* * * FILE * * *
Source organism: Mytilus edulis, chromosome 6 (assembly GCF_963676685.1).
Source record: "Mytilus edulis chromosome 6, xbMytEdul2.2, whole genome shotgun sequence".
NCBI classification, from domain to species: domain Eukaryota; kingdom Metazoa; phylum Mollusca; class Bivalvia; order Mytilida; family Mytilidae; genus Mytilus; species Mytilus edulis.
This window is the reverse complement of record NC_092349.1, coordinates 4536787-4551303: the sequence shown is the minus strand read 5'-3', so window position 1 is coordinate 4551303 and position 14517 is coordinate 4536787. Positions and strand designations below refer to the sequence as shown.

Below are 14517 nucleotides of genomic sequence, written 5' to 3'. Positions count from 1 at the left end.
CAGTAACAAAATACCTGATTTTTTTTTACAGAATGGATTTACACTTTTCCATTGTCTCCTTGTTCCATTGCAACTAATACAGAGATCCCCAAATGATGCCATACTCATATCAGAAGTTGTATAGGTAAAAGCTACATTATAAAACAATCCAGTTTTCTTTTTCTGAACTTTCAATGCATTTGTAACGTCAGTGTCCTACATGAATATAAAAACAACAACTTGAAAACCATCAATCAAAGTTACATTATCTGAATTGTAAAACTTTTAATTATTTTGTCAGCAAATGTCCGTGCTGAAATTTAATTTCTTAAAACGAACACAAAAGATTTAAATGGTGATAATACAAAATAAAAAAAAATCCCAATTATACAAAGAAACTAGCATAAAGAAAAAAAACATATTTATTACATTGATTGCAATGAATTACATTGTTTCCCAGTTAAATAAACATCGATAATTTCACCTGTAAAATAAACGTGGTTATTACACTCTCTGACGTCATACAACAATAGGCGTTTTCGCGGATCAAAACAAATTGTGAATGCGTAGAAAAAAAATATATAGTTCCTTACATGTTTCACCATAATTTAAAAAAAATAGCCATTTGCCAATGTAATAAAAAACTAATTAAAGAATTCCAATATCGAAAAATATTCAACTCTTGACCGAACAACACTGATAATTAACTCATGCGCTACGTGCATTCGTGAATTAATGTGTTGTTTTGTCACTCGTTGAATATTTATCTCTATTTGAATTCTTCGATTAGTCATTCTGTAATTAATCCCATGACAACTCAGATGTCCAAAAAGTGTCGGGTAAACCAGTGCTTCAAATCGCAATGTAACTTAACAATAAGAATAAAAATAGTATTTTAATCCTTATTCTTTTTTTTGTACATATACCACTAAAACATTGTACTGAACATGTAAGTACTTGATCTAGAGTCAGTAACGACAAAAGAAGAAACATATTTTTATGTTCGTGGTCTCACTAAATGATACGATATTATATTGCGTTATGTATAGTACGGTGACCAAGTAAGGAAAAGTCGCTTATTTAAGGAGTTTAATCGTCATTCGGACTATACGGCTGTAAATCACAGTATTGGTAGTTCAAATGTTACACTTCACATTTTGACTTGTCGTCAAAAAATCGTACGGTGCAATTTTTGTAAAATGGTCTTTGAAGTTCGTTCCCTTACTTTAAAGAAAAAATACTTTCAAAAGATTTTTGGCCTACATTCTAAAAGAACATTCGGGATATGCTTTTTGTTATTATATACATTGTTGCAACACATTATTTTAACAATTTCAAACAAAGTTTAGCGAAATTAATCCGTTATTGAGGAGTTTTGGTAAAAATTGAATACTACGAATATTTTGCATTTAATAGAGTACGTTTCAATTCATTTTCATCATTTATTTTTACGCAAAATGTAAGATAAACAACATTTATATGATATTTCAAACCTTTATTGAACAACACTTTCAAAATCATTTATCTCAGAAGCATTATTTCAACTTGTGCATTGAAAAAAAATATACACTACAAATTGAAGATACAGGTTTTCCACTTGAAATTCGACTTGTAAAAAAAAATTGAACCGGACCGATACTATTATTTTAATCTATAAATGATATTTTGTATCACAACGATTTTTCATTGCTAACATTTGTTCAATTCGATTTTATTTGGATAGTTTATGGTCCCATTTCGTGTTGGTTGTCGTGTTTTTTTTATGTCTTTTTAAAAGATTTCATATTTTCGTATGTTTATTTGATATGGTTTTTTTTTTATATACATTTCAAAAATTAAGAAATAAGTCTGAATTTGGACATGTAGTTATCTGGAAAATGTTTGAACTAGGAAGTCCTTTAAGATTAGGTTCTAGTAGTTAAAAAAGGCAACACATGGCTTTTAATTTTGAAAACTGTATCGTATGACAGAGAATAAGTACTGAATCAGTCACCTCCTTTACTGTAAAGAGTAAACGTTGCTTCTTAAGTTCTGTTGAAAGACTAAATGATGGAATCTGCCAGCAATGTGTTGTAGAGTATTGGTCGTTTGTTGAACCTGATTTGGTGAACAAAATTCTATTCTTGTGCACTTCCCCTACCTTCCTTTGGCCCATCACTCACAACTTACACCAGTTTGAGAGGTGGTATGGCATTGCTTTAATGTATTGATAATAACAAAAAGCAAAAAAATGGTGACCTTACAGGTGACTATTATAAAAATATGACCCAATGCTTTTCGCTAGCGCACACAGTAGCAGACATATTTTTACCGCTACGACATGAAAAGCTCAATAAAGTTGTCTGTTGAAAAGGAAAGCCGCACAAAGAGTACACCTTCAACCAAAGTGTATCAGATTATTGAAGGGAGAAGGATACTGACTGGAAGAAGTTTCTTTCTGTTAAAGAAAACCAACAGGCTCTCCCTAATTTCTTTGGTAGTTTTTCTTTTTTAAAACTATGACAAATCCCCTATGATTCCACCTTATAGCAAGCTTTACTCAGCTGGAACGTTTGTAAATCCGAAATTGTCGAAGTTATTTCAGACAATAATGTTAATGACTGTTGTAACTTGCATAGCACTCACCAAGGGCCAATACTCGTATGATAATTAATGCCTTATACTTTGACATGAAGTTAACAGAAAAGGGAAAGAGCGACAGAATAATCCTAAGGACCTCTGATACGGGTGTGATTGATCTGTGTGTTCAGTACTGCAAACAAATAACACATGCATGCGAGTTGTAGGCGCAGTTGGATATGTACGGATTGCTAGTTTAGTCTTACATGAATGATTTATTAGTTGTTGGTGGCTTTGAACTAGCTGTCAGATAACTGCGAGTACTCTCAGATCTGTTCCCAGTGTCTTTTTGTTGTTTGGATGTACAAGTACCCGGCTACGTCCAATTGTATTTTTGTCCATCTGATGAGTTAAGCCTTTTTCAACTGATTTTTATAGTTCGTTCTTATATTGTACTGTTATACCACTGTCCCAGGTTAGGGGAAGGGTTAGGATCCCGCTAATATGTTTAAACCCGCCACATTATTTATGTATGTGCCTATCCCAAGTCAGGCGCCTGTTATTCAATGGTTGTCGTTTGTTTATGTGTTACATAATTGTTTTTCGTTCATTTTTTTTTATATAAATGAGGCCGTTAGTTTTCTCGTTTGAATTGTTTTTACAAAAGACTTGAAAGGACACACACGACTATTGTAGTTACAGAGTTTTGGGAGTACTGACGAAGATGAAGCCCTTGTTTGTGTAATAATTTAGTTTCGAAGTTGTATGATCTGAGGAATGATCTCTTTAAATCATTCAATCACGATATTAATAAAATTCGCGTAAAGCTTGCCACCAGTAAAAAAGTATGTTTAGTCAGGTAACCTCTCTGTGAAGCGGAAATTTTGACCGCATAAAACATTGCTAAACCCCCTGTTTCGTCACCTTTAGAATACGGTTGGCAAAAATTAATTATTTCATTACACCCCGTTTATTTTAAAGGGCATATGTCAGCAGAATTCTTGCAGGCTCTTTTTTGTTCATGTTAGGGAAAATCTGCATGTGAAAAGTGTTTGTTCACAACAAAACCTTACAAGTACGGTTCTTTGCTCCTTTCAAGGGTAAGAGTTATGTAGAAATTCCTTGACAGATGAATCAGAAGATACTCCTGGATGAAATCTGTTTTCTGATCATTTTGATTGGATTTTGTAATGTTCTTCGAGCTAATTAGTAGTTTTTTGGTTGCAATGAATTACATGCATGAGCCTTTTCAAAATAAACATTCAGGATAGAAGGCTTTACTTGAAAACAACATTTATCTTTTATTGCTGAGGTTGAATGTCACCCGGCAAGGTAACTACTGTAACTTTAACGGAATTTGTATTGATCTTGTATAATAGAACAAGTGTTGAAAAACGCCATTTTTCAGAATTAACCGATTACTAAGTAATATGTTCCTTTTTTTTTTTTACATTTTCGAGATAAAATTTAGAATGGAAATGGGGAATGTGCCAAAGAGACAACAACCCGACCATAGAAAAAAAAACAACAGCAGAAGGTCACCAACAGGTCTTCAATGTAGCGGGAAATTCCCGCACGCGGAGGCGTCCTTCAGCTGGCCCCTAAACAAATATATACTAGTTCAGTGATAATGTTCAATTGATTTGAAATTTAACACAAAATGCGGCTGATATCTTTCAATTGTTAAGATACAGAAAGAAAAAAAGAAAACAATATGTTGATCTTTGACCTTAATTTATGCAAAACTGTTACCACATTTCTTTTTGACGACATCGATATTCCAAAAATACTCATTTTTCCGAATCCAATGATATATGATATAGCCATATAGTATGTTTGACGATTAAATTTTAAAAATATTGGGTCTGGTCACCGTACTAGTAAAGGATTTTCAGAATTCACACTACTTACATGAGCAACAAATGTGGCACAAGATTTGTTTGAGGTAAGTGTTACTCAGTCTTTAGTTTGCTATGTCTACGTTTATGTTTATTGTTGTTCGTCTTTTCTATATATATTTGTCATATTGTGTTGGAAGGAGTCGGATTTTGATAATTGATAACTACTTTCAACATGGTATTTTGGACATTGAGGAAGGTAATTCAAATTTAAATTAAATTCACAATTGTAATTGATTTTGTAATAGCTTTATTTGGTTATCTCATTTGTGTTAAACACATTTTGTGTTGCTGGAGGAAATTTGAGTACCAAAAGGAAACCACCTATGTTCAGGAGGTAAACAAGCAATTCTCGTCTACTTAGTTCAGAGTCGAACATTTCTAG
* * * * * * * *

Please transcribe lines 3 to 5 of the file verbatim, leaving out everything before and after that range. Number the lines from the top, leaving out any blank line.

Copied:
NCBI classification, from domain to species: domain Eukaryota; kingdom Metazoa; phylum Mollusca; class Bivalvia; order Mytilida; family Mytilidae; genus Mytilus; species Mytilus edulis.
This window is the reverse complement of record NC_092349.1, coordinates 4536787-4551303: the sequence shown is the minus strand read 5'-3', so window position 1 is coordinate 4551303 and position 14517 is coordinate 4536787. Positions and strand designations below refer to the sequence as shown.

Below are 14517 nucleotides of genomic sequence, written 5' to 3'. Positions count from 1 at the left end.